Facebook Revenge Porn
Image: QZ

Update: May 24, 2018
Facebook’s controversial program to fight revenge porn has now expanded beyond Austrailian borders. The company is expanding the pilot program to three more countries – US, UK, and Canada to prevent harassment and humiliation of users over the platform. However, the program still requires users to share nudes with a group of reviewers on Facebook.

Original story continues from here:

Social networks have faced a hard time trying to reduce incidents of revenge porn and users facing embarrassment in public.

Facebook, being the most prominent social network on the web, has developed tools to prevent such content from spreading and get removed as soon as possible.

Earlier this year, Facebook implemented a photo-matching tool in the US to stop sharing of content tagged as revenge porn in the past. Now, the blue network has come up with a new tool that would prevent a person from uploading revenge porn in the first place, according to an ABC report.

And for that, Facebook wants you to upload your nude snaps or videos on Messenger. The company won’t store the images directly but create a hash out of them using the anti-revenge porn tool.

If someone tries to upload explicit content matching that hash on platforms such as Facebook, Messenger, and Instagram, the company won’t allow it.

This seems to be a weird way to demote explicit content, but Facebook’s AI might better protect people if it already knows how they look in natural clothes.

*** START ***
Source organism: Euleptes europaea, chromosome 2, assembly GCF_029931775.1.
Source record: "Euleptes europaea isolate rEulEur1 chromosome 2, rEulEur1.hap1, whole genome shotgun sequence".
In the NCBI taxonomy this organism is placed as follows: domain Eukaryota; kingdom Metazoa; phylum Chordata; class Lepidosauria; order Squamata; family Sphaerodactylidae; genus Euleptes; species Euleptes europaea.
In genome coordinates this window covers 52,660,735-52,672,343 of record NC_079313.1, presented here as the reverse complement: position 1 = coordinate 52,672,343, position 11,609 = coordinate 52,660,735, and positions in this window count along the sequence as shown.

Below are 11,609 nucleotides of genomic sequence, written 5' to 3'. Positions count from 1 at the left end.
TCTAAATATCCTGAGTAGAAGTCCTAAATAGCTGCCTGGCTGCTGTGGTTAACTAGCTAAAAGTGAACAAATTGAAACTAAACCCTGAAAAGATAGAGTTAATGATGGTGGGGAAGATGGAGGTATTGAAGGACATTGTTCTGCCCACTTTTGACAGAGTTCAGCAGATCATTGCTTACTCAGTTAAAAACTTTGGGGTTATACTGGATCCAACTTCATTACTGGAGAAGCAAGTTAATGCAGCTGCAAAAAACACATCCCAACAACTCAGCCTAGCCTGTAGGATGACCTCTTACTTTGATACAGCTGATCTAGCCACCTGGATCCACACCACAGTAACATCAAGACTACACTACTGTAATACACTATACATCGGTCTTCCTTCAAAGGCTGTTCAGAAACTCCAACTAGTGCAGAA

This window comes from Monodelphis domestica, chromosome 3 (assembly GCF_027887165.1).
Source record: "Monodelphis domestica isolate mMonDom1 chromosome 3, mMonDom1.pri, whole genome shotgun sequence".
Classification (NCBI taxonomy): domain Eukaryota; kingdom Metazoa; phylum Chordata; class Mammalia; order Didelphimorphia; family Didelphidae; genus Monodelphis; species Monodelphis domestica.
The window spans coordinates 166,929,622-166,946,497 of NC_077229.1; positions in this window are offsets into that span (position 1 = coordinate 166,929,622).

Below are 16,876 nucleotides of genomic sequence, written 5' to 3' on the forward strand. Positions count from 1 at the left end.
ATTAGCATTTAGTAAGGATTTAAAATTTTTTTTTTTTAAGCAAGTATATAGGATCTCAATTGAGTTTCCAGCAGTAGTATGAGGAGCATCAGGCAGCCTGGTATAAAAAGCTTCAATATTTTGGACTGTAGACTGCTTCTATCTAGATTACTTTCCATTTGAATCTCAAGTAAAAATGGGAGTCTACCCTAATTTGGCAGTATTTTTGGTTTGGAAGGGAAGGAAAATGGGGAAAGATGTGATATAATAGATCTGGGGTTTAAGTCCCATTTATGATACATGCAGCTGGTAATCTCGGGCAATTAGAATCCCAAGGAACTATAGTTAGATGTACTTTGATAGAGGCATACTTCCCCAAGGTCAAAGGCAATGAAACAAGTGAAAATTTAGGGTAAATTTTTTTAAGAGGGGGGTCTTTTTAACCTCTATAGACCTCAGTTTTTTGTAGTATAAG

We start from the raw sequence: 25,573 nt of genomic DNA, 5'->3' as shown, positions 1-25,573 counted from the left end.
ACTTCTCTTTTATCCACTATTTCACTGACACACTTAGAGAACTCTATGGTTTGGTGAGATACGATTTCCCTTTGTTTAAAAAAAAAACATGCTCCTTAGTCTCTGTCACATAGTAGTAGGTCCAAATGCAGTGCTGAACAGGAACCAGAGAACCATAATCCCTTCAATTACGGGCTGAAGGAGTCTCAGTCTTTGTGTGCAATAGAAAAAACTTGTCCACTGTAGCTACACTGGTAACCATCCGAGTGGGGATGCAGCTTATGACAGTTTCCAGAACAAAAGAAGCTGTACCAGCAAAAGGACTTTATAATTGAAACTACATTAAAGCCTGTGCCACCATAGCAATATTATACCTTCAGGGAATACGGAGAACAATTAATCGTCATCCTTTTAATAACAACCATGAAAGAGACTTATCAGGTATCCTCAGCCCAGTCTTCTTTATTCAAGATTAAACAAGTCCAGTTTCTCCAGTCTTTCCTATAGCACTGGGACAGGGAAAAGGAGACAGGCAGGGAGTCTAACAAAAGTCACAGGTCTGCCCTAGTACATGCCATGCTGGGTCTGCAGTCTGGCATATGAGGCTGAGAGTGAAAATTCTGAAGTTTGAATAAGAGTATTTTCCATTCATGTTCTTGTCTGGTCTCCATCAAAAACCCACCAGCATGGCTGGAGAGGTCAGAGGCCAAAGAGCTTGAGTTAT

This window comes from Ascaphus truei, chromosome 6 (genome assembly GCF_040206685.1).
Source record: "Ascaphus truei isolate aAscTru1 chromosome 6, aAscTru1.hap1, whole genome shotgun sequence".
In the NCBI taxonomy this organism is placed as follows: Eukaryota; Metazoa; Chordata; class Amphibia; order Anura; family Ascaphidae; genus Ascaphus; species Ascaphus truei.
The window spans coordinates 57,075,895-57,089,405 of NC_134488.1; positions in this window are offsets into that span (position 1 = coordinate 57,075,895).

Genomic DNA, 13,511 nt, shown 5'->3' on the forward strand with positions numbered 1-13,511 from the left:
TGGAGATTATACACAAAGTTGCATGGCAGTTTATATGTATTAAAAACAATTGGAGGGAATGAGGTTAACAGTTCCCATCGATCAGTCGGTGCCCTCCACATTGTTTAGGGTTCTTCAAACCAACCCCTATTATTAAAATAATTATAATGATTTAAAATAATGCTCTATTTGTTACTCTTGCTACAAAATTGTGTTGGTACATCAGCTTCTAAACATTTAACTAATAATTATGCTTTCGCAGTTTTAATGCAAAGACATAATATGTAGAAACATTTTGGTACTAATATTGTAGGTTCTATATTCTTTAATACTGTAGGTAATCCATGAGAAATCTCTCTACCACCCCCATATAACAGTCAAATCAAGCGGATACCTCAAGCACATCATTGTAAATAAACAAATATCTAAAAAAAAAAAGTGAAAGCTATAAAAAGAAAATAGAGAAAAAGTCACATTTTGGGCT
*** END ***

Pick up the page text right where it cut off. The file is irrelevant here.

The “industry-first” implementation of the tool is being done in four countries. Australia is one of them where Facebook has collaborated with a federal agency called e-Safety.

“They’re not storing the image, they’re storing the link and using artificial intelligence and other photo-matching technologies,” Julie Inman Grant, e-Safety Commissioner, told ABC.

“So if somebody tried to upload that same image, which would have the same digital footprint or hash value, it will be prevented from being uploaded.”

It’s not the case that every Facebook user would have to upload their nudes. If you fear that you’re a potential victim, you can contact e-Safety who might ask you to send your pictures to yourself on Messenger. Facebook would then store the corresponding hash.

Also Read: Top 5 Facebook Scams That You Should Be Aware Of